CTL frequency data visualized in terms of catches (A) and restructured data (B) with a moving average setting of MA = 5. Graphical fit of estimated and true growth curves plotted through the CTL frequency data. The growth curves with the true values are displayed in red, while the blue and green curves represent the curves of ELEFAN_SA (Electronical length frequency analysis-simulated annealing, estimate growth paramaters with simulated annealing) and ELEFAN_GA (estimate growth paramaters with genetic algorithm), respectively. Positive (black) and negative (white) scored bins are indicated by the histogram direction.
Cephalothorax length (CTL) frequency distribution and growth curves of male Procambarus clarkii during sampling time.

Figure 7: Cephalothorax length (CTL) frequency distribution and growth curves of male Procambarus clarkii during sampling time.

CTL frequency data visualized in terms of catches (A) and restructured data (B) with a moving average setting of MA = 5. The graphical fit of estimated and true growth curves plotted through the CTL frequency data. The growth curves with the true values are displayed in red, while the blue and green curves represent the curves of ELEFAN_SA (Electronical length frequency analysis-simulated annealing, estimate growth parameters with simulated annealing) and ELEFAN_GA (estimate growth parameters with genetic algorithm), respectively. Positive (black) and negative (white) scored bins are indicated by the histogram direction.

For females, the growth curves highlighted five cohorts (Fig. 6B). In the first cohort, offspring released from May 2016 had about 25 mm CTL in February 2017. For the second and third cohorts, individuals had about 28 mm and 43 mm CTL in March 2016 and reached the CTL of about 42 mm and 49 mm in February 2017. For the fourth and fifth cohorts, crayfish did not show obvious growth during the whole sampling period.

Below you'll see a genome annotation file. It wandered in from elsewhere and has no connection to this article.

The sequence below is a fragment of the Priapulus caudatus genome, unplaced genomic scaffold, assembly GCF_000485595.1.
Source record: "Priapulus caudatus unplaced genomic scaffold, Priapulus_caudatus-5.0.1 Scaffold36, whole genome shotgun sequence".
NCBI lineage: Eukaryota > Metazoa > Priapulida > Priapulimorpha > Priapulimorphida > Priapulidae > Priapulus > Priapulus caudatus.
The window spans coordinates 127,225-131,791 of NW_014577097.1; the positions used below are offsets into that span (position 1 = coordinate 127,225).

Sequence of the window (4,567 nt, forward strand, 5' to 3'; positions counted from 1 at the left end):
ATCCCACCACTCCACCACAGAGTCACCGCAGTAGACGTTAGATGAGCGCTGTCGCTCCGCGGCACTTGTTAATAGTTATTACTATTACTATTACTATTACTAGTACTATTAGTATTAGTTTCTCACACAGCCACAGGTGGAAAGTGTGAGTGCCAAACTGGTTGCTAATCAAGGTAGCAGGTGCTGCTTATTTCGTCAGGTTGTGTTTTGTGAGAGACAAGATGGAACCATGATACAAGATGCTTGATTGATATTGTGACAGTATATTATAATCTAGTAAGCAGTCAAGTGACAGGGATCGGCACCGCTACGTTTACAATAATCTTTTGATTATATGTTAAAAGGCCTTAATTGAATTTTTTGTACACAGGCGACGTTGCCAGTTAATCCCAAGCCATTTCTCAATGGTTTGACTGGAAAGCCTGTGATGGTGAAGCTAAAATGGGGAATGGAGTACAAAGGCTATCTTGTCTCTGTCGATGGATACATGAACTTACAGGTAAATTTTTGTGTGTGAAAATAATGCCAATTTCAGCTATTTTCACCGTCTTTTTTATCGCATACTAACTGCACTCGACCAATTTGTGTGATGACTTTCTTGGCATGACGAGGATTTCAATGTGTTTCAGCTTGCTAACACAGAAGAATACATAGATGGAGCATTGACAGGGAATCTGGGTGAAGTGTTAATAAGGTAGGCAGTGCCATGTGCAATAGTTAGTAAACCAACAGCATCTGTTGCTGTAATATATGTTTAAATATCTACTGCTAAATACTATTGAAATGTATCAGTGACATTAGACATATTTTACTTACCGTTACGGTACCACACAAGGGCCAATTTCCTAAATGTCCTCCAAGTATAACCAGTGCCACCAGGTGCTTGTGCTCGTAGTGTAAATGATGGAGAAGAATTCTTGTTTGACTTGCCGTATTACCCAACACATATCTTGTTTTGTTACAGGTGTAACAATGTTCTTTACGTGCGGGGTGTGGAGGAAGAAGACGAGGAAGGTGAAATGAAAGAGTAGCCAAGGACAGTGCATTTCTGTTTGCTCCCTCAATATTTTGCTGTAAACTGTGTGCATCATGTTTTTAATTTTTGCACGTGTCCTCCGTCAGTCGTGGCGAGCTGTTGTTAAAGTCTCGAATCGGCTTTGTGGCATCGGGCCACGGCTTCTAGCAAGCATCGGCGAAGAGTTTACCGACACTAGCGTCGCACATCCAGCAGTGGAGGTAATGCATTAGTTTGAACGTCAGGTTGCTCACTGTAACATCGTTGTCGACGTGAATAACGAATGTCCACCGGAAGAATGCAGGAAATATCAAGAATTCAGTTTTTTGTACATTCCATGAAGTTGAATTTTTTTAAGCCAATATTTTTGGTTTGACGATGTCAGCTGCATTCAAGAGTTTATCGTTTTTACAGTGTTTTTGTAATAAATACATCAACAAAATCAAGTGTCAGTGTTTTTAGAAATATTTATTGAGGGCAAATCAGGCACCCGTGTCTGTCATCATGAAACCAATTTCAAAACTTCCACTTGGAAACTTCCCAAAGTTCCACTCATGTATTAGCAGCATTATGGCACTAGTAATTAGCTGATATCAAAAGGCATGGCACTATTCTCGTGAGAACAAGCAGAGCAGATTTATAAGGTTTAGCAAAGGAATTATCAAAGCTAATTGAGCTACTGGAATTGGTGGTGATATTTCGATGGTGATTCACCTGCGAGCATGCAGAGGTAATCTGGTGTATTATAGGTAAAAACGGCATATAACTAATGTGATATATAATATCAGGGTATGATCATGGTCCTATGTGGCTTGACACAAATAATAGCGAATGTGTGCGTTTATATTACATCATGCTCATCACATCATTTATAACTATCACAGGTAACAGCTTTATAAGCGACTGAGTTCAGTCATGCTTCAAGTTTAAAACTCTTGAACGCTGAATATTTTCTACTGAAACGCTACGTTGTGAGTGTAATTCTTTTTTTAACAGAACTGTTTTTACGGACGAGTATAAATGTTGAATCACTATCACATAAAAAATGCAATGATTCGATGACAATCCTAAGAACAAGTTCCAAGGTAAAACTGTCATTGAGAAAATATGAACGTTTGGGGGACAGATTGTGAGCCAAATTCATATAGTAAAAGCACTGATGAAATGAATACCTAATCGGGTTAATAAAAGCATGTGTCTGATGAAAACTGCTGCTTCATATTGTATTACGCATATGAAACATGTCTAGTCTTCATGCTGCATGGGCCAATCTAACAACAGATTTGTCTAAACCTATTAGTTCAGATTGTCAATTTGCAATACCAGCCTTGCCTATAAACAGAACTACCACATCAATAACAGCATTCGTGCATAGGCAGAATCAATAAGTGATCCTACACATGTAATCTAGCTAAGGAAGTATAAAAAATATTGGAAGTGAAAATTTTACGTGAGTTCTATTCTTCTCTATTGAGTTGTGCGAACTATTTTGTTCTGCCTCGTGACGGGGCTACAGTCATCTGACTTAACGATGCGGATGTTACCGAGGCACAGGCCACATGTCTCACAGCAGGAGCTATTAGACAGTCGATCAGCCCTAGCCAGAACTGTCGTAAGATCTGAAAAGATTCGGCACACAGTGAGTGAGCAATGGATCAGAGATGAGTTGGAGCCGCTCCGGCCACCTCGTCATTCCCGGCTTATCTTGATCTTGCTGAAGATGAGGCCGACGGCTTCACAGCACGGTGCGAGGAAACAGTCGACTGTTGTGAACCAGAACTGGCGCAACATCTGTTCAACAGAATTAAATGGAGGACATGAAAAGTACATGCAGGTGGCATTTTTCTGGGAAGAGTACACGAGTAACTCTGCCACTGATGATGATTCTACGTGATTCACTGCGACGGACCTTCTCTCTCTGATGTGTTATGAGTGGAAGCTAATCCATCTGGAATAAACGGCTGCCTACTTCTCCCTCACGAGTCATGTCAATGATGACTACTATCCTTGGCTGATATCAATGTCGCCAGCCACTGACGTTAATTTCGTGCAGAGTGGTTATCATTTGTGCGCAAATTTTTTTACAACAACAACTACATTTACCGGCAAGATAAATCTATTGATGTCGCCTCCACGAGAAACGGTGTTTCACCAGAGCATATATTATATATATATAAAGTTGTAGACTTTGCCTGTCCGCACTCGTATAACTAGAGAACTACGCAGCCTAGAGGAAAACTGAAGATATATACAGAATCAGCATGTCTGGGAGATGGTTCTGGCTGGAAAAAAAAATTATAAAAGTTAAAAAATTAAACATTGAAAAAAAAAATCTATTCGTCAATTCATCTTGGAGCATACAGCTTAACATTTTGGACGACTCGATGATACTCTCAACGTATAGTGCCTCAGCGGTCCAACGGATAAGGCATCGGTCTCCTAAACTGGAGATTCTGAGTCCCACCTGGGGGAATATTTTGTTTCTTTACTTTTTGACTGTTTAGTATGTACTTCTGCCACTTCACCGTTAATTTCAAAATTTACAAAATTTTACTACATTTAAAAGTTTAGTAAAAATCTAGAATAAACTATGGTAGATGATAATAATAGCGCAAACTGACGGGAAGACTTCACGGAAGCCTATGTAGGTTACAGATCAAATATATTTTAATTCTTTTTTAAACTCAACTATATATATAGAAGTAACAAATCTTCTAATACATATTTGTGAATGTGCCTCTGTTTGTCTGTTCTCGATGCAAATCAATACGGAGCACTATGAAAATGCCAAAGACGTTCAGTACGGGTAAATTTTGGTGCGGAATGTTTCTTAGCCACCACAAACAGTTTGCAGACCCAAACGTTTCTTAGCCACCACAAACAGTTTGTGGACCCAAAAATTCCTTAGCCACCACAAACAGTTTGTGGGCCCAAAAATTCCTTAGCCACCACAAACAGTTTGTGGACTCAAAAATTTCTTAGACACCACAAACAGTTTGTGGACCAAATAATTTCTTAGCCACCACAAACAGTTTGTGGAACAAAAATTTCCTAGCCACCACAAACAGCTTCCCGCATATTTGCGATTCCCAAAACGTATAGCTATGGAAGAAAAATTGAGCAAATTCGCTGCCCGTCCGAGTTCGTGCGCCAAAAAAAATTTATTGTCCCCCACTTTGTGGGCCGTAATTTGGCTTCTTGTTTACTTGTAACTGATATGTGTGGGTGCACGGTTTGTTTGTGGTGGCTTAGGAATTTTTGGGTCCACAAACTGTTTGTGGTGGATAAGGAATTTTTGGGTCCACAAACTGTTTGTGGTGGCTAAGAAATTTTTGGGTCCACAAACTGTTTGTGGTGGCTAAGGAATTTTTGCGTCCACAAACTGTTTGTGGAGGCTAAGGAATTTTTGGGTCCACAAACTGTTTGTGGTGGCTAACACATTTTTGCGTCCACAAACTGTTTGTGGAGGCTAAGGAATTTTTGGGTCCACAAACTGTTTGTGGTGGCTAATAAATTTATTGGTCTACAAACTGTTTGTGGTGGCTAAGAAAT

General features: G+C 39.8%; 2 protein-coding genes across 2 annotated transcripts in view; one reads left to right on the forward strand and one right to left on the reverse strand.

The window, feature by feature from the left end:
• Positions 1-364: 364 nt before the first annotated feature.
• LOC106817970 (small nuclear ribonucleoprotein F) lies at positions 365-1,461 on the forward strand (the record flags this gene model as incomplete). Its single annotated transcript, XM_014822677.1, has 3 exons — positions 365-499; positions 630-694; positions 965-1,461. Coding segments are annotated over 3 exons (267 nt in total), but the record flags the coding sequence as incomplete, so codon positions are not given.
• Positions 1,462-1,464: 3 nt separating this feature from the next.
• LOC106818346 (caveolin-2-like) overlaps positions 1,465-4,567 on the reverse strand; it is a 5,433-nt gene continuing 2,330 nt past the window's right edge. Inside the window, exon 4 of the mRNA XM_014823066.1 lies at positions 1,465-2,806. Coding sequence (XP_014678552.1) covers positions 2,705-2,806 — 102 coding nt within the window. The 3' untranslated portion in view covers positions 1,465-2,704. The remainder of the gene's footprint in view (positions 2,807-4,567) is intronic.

For males, there were also five growing cohorts and showed similar growth patterns with females (Fig. 7B). In the first cohort, offspring from May 2016 had about 28 mm CTL in February 2017. For the second and third cohort, individuals had about 29 mm and 45 mm CTL in March 2016 and reached the CTL of about 42 mm and 52 mm in February 2017. Crayfish composed of the fourth and fifth cohorts also did not show obvious growth.

The estimated population dynamics parameters (Linf, K, t 0, and tmax, Z, M, F, and E) for both females and males during the sampling period are shown in Table 1. Although females had higher values of K and M, results of pairwise Wilcox test showed no significant differences in those parameters between sexes (P = 0.19).

Table 1:
Von Bertalanffys parameters of the studied Procambarus clarkii population and others from Europe reported in previous studies.
Sex K (year−1) Linf (mm) t0 (year) tmax (year) Ø′ (year−1) Z (year−1) M (year−1) F (year−1) E References
Male 0.81 60.93 −0.29 3.41 8.01 2.32 0.93 1.39 0.60 Present study
Female 0.86 58.12 −0.27 3.22 7.97 1.93 1.02 0.91 0.47
Male 0.340 68.25 −0.110 8.71 3.19 3.43 1.14 2.29 0.67 Maccarrone et al. (2016)
Female 0.350 67.20 −0.260 8.31 3.19 3.83 1.16 2.67 0.70
Male 0.59 69.35 −0.09 5.08 5.50 2.83 2.67 0.49 Dörr & Scalici (2013)
Female 0.58 73.71 −0.14 5.17 5.10 2.77 2.33 0.46
Male 0.49 74.60 −0.022 6.1 3.44 2.26 2.26 0.00 0.00 Chucholl (2011)
Female 0.45 79.80 −0.027 6.6 3.46 2.79 2.55 0.24 0.09
Male 0.33 68.3 −0.37 8.73 2.88 1.63 1.25 0.43 Scalici et al. (2010)
Female 0.32 74.6 −0.43 8.95 3.11 1.77 1.34 0.43
Male 0.69 62.71 −0.1 4.25 3.43 2.99 Scalici & Gherardi (2007)
Female 0.68 65.52 −0.1 4.31 3.47 4.71
DOI: 10.7717/peerj.6214/table-1

Notes:

Linf

asymptotic cephalothorax length (CTL)

K

growth coefficient

t0

initial condition parameter (when crayfish have CTL = 0, although biologically meaningless, it represents an important component of curve)

tmax

expected longevity

Ø′

growth parameter index

Z

total mortality rate

M

natural mortality rate

F

fishing mortality rate

E

exploitation rate

Discussion

The present study was based on a large sample size (2051 crayfish), aiming to improve the knowledge of reproduction and population dynamics of commercial P. clarkii population.

Sex ratio